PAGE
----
F.O. Matthiessen, "The Education of a Socialist," in Paul M. Sweezy and Leo Huberman, edd., F.O. Matthiessen (1902-1950): A Collective Portrait
(New York: Henry Schuman, 1950), pp. 3-20 (at 5-6):
It is appalling how much can get left out of an American education. It was not until I had begun to be an instructor at Harvard that I read Francis Parkman's history, and found that Starved Rock and the Illinois River where I had gone canoeing near my grandfather's house was the scene of the most vivid pages in La Salle and the Discovery of the Great West. La Salle had simply been the name of my grandfather's town. That it was also the name of a French explorer was lodged somewhere abstractly in my memoy, but I had not had the irreplaceable experience of sharing, as a boy, in a rich consciousness of history. No school that I attended went at all imaginatively into the American past.
The dams of isolation that block the flow of a living culture are often erected unwittingly. Not until the death of Charles Griffes, in the flu epidemic of 1919, did I begin to realize that this shy bird-like little man who directed the choir and gave music lessons at Hackley was also a composer. In the barren atmosphere of a conventional boys' school, that was apparently not assumed to be a matter of interest. Yet, many years later, I read in Griffes' biography the record of his loneliness and frustration. In the winter of my last year at school, Charles Griffes, at the end of another corridor in the same building, was reading Dostoevsky and Flaubert. Even if I was not ready for them at sixteen, there is an unforgivable wastage in any institution where the important things are not mentioned, and where communication withers through disuse.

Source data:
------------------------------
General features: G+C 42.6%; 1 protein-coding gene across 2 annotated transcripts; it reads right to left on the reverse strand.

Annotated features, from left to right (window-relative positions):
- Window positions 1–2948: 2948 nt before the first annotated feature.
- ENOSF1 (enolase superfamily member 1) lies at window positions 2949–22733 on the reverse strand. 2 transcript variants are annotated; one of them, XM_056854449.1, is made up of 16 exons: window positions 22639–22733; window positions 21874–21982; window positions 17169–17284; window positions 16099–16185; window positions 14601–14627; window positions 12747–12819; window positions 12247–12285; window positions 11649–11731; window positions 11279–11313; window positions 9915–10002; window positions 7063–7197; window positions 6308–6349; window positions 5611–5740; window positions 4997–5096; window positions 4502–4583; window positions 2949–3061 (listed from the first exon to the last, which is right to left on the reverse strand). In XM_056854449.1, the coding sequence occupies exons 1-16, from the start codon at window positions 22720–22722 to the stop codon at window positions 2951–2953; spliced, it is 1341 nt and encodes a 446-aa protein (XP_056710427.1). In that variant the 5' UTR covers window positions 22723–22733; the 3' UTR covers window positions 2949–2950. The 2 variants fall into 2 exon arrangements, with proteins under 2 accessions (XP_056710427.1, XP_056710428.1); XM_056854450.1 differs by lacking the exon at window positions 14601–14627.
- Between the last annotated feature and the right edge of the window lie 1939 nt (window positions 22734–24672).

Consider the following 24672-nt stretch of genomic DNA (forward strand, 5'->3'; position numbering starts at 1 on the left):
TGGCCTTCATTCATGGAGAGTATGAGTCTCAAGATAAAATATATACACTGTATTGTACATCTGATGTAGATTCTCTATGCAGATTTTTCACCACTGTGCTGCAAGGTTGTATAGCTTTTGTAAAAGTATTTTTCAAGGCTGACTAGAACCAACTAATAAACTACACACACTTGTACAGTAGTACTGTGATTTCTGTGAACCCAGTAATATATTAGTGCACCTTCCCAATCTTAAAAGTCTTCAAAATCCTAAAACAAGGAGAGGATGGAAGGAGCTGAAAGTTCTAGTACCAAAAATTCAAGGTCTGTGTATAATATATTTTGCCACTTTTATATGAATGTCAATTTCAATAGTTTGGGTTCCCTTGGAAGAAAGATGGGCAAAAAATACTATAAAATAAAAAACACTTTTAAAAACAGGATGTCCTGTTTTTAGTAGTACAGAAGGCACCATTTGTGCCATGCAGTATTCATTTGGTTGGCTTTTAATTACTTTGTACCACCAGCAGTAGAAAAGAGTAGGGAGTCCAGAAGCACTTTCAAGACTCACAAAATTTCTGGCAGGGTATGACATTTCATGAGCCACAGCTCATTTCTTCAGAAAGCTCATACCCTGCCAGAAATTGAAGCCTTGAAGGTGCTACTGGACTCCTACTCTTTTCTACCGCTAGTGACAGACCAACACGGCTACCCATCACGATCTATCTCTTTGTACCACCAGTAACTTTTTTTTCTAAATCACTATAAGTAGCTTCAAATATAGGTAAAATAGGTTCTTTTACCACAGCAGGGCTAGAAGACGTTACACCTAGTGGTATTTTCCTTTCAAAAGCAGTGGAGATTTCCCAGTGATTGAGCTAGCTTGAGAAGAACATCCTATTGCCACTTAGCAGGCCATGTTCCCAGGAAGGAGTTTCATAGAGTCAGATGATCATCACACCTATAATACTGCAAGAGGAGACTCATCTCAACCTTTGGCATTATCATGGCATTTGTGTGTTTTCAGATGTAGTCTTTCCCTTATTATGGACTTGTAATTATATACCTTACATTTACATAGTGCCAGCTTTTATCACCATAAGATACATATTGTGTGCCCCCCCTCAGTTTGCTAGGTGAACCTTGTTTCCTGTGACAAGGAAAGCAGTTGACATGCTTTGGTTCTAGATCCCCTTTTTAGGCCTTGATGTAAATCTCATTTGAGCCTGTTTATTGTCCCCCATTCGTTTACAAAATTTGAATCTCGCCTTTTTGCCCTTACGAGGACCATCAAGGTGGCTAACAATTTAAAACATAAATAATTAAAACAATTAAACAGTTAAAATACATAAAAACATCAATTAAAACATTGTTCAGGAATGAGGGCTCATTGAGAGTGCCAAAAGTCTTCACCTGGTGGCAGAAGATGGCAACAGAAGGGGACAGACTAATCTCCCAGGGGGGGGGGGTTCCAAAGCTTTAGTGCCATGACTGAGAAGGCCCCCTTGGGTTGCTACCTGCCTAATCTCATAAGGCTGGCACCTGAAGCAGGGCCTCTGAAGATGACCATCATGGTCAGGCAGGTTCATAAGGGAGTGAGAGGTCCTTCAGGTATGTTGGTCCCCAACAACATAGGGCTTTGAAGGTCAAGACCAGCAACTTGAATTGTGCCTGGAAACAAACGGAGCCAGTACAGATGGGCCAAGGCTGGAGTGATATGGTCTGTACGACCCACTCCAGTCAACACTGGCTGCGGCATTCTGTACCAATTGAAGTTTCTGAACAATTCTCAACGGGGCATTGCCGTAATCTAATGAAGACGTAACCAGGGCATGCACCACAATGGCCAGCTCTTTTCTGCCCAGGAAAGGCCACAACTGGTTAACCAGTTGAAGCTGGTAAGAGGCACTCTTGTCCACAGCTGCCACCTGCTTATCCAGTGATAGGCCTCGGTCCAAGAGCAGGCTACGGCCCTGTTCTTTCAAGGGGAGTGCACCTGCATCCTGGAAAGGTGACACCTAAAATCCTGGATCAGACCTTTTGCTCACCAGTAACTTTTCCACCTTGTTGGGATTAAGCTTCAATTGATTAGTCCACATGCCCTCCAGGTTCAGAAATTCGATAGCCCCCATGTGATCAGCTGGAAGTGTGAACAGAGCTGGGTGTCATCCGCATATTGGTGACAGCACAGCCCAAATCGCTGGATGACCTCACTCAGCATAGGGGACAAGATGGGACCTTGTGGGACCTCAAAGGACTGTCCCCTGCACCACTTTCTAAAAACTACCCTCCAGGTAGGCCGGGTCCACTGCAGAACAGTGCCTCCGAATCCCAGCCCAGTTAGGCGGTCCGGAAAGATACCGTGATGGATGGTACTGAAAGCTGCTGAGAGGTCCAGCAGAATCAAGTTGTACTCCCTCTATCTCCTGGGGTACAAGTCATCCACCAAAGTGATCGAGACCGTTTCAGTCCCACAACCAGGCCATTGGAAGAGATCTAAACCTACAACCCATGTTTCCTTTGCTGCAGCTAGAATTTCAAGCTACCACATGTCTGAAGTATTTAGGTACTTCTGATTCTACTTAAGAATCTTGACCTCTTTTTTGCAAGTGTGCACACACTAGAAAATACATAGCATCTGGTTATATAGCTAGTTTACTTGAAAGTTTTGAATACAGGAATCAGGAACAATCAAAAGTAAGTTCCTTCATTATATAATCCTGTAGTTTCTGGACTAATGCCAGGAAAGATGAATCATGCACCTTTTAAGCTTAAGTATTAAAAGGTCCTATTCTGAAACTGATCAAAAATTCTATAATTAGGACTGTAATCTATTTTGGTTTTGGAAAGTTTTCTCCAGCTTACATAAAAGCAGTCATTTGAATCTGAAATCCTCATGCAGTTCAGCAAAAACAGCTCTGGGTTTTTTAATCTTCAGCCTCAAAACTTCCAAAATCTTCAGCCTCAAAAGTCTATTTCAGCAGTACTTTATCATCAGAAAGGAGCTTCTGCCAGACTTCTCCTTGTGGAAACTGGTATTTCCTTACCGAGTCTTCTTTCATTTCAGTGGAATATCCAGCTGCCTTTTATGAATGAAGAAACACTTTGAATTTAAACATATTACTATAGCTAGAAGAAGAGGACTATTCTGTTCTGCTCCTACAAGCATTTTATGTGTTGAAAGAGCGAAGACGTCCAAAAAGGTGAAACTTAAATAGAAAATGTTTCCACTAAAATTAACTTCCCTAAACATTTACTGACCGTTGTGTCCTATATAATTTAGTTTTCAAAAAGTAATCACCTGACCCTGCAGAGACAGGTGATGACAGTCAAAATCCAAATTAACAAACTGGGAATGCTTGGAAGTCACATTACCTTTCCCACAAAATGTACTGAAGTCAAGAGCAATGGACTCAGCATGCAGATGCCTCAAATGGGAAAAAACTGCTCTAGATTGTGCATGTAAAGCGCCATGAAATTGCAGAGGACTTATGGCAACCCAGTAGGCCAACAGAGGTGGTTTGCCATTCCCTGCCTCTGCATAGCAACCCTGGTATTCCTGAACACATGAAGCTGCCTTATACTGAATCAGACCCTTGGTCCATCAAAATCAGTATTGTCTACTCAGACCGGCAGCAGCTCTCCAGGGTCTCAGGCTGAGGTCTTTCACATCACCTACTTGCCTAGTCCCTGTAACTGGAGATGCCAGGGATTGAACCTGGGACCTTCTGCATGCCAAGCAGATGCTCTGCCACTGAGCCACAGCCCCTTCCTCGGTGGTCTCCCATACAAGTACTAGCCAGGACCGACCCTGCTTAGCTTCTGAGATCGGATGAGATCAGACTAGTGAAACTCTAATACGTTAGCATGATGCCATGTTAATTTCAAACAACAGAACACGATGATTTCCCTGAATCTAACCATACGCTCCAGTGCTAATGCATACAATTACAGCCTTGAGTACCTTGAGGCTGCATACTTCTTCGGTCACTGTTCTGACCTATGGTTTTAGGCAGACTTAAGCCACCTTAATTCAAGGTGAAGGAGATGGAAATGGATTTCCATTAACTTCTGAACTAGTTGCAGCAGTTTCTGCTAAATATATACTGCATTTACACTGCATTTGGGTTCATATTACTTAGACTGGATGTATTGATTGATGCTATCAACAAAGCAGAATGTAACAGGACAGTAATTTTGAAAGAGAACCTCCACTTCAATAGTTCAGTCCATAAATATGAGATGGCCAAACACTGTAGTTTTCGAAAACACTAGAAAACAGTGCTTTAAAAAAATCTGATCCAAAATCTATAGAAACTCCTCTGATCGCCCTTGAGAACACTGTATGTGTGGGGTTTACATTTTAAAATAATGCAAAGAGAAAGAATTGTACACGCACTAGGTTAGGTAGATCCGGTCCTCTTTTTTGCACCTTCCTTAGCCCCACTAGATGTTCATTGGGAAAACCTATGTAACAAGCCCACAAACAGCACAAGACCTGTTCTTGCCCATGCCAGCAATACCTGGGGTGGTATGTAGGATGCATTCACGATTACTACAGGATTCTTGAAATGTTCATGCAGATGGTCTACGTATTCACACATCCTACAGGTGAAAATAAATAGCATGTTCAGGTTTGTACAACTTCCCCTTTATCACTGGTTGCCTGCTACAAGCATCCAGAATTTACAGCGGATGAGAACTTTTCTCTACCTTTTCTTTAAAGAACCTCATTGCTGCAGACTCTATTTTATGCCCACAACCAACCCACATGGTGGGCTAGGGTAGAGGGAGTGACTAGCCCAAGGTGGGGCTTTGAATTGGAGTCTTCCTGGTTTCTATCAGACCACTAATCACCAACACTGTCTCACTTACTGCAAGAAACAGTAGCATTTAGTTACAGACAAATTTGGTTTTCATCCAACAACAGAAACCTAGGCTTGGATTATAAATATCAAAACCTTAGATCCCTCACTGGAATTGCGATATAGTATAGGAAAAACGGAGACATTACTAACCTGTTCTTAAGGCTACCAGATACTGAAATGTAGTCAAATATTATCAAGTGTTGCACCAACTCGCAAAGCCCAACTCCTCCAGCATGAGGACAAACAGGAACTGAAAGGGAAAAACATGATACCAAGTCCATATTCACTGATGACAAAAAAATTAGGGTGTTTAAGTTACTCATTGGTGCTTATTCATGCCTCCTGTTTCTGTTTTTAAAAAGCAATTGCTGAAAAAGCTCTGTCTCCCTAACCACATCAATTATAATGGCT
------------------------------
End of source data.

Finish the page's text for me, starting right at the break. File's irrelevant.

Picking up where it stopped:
A good deal of everyone's later education consists of compensating for what he missed, and of having to unlearn what he was taught.
Hat tip: Ian Jackson.